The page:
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REVIEW:  Battle Scars by Sheryl Nantus

REVIEW: Battle Scars by Sheryl Nantus

Battle Scars by Sheryl Nantus

Dear Ms. Nantus,

I like to start out all of my reviews by thanking the author for taking the time to write a story that captivates and delights audiences. This one is no exception. Rebecca Desjardins is a somewhat outcast – both by choice and by the fact she’s mated to a full human reporter – Felis cat shifter. Yet family always finds a way to pull her back in. This time, it’s in the form of a job. She’s contracted to find a missing teenage Felis girl, and the case becomes complicated right from the start when it’s discovered the girl ran off with the son of her family’s archenemy. Together, Rebecca and her reporter boyfriend, Bran, take to the streets of Toronto to find the missing Juliet and her Romeo – embroiling Bran in a world he left behind and tangling Rebecca in a mass of intrigue and lies worse than any cat-infested yarn ball.

One of the things that stood out for me was Rebecca’s compassion. Given her job as a private investigator and the fact that she’d been so long estranged from her Pride, she shows a remarkable amount of restraint and care for other Pride members in somewhat untenable situations. That she feels so strongly about dragging Bran into things he so desperately wanted to forget and understanding of his sacrifice speaks well of her character – and seems so unlike a feline as to be unbelievable.

While the story was entertaining and I enjoyed getting to know the main characters, it was missing that spark of life. All of the pieces were there and they fit together in the right ways, but the overall picture was lackluster and somewhat tarnished. I had difficulty with descriptions of the Pride, as a whole, for example. I know cats. I know the feline temperament. I understand the mixing of humanity in with the supernatural and the need to remain hidden slash band together for safety in numbers, but no cat I’ve ever encountered in literature, media or real life would give any quarter when something stood between it and what it wanted. The repeated notion of “Pride doesn’t kill Pride” didn’t ring true for me. It was almost as though you were trying to apply canine pack law to felines – which is usually the point the feline looks at you and promptly goes to hork in your brand new shoes and shred the curtains. There were also several places where one of the characters would do something particularly cat-like, or openly talk about Pride business in front of humans (or taxi drivers – they seemed to be a species unto themselves) and there would be an immediate mention of the need for secrecy. I had a serious case of whiplash from going “But wait a minute, didn’t Rebecca just talk about Pride in front of a human …”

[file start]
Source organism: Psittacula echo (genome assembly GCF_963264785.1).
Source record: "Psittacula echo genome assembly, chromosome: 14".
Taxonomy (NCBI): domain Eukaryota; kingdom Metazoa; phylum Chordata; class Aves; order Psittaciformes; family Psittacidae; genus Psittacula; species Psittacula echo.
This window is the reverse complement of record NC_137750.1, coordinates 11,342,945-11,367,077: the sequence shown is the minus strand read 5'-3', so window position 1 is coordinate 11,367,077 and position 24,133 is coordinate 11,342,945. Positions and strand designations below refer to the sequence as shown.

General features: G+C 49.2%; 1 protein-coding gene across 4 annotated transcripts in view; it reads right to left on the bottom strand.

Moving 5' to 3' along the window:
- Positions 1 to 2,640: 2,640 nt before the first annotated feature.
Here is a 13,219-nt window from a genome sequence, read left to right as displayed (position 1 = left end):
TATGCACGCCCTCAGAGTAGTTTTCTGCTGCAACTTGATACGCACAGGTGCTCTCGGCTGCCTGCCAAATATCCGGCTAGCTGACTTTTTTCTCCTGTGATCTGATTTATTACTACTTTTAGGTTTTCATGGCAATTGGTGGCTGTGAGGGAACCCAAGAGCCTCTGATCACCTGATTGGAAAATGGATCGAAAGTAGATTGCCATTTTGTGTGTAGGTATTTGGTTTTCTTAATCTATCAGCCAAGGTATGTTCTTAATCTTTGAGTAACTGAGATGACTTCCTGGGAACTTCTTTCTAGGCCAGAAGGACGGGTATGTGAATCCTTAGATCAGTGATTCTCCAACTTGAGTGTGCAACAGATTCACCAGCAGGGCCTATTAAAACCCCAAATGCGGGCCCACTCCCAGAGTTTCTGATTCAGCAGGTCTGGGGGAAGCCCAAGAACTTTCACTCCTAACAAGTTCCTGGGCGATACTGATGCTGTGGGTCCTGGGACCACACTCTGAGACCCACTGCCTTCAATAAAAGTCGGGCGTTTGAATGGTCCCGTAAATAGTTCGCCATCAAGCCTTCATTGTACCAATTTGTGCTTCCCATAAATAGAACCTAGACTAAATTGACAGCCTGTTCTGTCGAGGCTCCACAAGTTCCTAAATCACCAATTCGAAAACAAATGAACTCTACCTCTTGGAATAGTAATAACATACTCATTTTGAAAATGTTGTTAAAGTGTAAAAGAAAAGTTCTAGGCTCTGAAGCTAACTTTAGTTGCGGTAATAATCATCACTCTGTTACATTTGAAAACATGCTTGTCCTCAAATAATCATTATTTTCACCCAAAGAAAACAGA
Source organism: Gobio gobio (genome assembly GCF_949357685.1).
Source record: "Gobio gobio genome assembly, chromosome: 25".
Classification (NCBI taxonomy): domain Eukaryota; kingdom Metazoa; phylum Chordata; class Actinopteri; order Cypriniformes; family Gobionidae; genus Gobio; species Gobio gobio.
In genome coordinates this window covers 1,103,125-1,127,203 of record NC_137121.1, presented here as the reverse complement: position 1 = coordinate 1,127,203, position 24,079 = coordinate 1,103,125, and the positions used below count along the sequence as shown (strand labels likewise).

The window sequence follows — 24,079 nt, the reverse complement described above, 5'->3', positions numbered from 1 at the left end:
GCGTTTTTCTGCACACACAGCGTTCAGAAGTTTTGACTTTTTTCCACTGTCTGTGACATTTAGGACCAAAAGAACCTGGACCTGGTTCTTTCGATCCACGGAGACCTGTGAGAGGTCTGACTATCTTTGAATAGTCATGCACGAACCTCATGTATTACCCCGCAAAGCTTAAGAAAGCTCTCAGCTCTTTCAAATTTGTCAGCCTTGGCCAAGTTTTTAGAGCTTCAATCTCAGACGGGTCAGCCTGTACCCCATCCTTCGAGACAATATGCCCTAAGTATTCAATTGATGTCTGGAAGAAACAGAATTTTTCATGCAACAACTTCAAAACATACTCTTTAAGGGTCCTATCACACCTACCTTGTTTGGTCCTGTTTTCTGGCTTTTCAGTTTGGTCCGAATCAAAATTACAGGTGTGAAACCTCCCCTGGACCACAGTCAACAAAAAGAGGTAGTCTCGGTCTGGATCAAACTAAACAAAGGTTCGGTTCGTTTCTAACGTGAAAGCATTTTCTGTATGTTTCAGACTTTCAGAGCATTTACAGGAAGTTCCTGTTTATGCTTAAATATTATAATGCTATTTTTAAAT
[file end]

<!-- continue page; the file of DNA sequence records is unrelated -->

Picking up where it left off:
The Shakespearean aspect of the story, complete with young lovers from rival families, was a nice touch and gave the story more traction than I would have thought. I particularly liked the way you didn’t gloss over what life was like on the big city streets for young runaways and more mature homeless alike. It felt a little overbearing at times, however, as if this were a topic dear to your heart that you couldn’t –quite- let go of for the sake of the story.

“Battle Scars” is very aptly named. All of the scars, emotional and physical, are honestly earned during literal battles. They are a portion of the character’s road map in life and are displayed proudly throughout the story, in both subtle and overt ways. The fact that not all scars are physical, and not all of them heal, is readily apparent. But there is just something indefinable missing. There is a disconnect somewhere between the characters and the plot. Each one, on its own, is great, but they don’t quite mesh together smoothly. They work together, though perhaps not in the ways intended.

So, for this square peg in a round hole of a book, I must rate it a C-.

Mary Kate

As a reader who’s old enough to know better and young enough to not
care, I’ve breezed through the gamut of everything books have to
offer. As a child, I used to spend summer days happily ensconced in
one of the Philadelphia public libraries, reading everything and
anything I could get my hands on, thanks to the love and support of my
parents and aunts – teachers, mothers and/or librarians all. One aunt
started me with Nancy Drew books (whose pages are worn from hundreds
of re-reads) while another thought I needed introduced to C.S. Lewis’s